The biggest hindrance to Loft-ownership for most young couples is the dreaded downpayment. In fact, may couples believe that between living expenses and school loans, they’ll never be able to save up enough for a downpayment on a Loft or even a condominium. If making the move from renting to owning is a priority for you, you’ll need to become aggressive in your savings and spending-cuts.

Since the median price for a Loft is around $450,000, you’ll need around $90,000 for the downpayment with a conventional loan. Here are some ideas to get you started:

  • Create a separate savings or money market account for your downpayment monies. Having your money in a separate account helps you avoid infringement into your nest egg when emergencies crop up. In fact, you should set aside about $1000 for emergencies outside of your downpayment savings to cover pesky things like blown tires, unexpected fines or other unforeseen drains on your money.
  • Make a big lifestyle change. If your extended family is on board with your Loft purchase, see if you can move in with them for a while. A year with the in-laws might be uncomfortable, but in the end you could save an extra $12,000 to $20,000 from rent.
  • Take an extra job. If you can pick up some hours in the evenings and weekends and earmark ALL of the income for your downpayment account you can boost your account considerably. On the other hand, avoid trying to make side money with a hobby unless you already own the equipment (cameras, tripods, etc., if you’re a photographer or saws, power tools and other equipment if you’re into woodworking), because you may end up spending more than you make.
  • Make extreme decisions such as selling an expensive vehicle and driving a less expensive one or ridesharing for a specific period. During this time determine to socialize on a more limited basis … instead of eating out, host a potluck or BYOM barbecue.
  • Evaluate memberships and subscriptions (gym membership, Netflix, cable, coffee of the month) and consider suspending them for 12 to 15 months and redirecting that money into your savings. Or, substitute Netflix for cable and movie night if you’re the type that goes out a lot.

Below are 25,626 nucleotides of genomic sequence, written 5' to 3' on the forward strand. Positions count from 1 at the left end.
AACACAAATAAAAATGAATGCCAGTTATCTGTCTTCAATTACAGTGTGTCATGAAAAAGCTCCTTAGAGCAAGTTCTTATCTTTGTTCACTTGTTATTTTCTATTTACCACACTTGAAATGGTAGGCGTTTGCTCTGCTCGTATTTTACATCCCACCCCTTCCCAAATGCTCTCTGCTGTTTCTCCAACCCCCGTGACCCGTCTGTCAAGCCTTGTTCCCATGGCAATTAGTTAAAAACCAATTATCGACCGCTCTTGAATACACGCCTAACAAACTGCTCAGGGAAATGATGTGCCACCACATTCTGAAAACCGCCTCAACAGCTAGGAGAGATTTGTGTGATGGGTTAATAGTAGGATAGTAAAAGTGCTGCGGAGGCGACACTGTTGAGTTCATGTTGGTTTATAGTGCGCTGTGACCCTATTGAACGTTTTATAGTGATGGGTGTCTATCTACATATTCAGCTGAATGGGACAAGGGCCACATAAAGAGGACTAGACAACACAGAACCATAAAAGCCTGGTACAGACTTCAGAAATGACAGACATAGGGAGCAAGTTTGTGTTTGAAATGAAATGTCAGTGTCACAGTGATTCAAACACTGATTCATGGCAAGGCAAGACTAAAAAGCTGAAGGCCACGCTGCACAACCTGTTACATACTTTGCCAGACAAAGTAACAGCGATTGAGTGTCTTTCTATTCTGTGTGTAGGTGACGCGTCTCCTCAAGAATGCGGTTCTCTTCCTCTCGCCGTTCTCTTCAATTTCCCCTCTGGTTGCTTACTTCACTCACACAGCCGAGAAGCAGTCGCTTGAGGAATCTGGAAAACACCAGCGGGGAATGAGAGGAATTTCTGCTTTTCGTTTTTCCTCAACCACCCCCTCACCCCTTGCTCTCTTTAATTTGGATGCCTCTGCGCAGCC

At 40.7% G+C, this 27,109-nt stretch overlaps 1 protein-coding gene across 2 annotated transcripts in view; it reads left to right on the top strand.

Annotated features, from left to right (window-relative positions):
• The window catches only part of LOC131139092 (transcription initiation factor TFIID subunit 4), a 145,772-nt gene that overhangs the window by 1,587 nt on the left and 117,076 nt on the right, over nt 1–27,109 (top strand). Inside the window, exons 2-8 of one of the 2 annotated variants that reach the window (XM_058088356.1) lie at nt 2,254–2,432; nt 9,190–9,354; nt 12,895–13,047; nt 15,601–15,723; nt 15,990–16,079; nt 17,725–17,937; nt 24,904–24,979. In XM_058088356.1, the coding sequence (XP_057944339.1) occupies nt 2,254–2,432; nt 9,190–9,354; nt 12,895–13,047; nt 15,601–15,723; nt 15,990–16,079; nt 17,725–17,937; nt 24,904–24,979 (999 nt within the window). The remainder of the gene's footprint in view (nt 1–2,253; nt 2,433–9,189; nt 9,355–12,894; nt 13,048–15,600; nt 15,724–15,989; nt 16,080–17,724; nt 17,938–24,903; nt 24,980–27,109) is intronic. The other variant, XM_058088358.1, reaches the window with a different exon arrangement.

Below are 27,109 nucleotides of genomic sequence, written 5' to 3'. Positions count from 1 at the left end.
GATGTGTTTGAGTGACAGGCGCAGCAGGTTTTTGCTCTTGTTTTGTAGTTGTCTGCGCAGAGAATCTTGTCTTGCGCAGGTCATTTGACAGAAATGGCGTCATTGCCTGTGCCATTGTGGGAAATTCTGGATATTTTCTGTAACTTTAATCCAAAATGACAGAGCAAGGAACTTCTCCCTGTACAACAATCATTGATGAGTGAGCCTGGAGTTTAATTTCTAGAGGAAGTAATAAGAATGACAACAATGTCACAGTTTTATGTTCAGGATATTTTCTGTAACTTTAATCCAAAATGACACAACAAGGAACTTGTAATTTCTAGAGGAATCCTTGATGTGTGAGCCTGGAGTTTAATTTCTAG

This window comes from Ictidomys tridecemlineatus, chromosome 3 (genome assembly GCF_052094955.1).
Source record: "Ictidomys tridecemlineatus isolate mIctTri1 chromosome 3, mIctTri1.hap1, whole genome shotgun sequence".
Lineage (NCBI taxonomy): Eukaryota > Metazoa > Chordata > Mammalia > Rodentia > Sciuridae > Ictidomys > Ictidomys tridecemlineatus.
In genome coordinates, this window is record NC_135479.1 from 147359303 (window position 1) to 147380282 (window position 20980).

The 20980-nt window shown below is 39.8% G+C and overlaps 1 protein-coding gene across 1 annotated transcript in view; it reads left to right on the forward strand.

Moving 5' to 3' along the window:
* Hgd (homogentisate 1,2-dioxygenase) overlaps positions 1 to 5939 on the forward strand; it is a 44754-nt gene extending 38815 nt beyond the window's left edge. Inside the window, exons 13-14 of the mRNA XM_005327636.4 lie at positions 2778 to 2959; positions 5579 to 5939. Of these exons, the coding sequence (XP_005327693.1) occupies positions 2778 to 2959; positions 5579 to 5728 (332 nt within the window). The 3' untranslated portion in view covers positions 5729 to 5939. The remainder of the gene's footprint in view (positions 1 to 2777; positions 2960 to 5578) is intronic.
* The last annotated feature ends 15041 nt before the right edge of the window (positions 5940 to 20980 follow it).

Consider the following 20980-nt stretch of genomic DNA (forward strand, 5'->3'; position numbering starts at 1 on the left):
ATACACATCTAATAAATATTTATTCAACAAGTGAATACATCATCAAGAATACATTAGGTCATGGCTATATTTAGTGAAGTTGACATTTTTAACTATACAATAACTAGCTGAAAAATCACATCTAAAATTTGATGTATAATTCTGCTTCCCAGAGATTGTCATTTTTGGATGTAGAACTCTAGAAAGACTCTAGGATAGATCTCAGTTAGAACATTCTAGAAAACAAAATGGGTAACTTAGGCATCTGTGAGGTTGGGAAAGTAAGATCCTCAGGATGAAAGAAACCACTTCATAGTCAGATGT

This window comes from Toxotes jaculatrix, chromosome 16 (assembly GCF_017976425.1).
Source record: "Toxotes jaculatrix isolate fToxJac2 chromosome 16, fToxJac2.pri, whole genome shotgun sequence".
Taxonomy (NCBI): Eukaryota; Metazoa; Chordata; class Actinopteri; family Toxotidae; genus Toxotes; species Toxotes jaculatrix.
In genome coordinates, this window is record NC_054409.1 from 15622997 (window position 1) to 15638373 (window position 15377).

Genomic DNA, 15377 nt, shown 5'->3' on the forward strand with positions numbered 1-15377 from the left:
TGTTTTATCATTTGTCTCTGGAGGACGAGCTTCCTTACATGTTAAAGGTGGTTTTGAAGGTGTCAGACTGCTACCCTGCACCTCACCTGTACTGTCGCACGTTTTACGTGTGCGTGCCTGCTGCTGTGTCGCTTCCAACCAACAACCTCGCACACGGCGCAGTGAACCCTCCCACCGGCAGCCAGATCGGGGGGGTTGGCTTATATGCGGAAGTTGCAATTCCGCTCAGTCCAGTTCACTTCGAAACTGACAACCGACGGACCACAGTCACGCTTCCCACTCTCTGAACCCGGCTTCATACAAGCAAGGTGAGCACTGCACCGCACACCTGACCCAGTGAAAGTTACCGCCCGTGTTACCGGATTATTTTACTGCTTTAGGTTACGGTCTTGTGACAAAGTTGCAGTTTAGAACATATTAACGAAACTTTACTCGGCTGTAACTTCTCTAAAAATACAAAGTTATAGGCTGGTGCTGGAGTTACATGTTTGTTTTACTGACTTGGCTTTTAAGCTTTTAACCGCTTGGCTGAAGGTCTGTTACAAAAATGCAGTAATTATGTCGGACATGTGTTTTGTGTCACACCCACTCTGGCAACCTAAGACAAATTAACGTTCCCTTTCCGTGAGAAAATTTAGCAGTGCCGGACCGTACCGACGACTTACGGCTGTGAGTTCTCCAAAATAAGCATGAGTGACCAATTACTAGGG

• Make your savings fun. Create games and competition to see who can save the most. If you’re saving alone, find a friend in a similar situation and create a savings race with them.

Don’t forget to set aside a little fun money along the way. Too much austerity can cause stress and friction when you’re used to more extravagant spending habits. So, when you reach a milestone, have a dinner out, or go see a movie. Just don’t slip into retail therapy without specific limits or you’ll just be frustrated when you don’t reach your goals as soon as you planned.

If you need more suggestions on ways to save up for a downpayment, or options for loans that require a lower downpayment, your real estate professional can help.

The Title Guarantee Building

1 Aug 2015 · by ChrisSampaio

The TGB building is coming up for sale soon and I was able to get a sneak peek this past Friday. Was my first time in the building and I was pleasantly surprised.

Here are some pictures and my first impressions.

Is located across from Pershing Square in between the financial district and the jewelry district. The building stand alone and is surrounded by parking lots. The area is improving a lot and is very walkable. A few thing to note are the farmers market on 5th St and the gorgeous Perch Restaurant.

The building is charming with lots of character and historical architectural details. Each unit comes with valet parking included in the HOA.

Floor plans
There are 76 units and 68 will be up for sale in September. The other 6 units are being purchased by current tenants. Most of the units have views and good light, since there is currently no other building close by. There are 2 level units and some with balconies.

The bathrooms and nicely appointed and the kitchens have nice appliances with gas stove for the cooking minded buyers. One thing that caught my attention was the abundance of closet space, with most units having walk in closets.

Prices are around $700 per Sq Ft. One bedrooms will be on high $600’s, Two bedrooms will start on the high $700’s. Penthouses will be on the Millions and some of them are spectacular including one with a infinity pool.